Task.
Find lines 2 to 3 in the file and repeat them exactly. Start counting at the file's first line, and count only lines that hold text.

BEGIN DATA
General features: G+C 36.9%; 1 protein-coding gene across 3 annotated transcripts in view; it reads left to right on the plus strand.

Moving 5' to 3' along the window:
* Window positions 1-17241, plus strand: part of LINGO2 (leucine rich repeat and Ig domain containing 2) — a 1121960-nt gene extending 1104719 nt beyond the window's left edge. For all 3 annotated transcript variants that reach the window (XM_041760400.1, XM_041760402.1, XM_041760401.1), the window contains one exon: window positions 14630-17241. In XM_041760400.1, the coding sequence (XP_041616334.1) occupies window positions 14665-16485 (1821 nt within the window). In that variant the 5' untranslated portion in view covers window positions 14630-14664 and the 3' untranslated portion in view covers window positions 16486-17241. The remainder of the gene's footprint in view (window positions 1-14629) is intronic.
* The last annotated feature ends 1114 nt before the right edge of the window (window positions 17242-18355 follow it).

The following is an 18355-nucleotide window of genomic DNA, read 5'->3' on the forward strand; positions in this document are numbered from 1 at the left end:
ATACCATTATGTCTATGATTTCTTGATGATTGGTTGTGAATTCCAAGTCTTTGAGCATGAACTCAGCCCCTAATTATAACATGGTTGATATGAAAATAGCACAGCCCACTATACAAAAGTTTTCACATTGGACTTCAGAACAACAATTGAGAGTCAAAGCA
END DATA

Moving 5' to 3' along the window:
* Window positions 1-17241, plus strand: part of LINGO2 (leucine rich repeat and Ig domain containing 2) — a 1121960-nt gene extending 1104719 nt beyond the window's left edge. For all 3 annotated transcript variants that reach the window (XM_041760400.1, XM_041760402.1, XM_041760401.1), the window contains one exon: window positions 14630-17241. In XM_041760400.1, the coding sequence (XP_041616334.1) occupies window positions 14665-16485 (1821 nt within the window). In that variant the 5' untranslated portion in view covers window positions 14630-14664 and the 3' untranslated portion in view covers window positions 16486-17241. The remainder of the gene's footprint in view (window positions 1-14629) is intronic.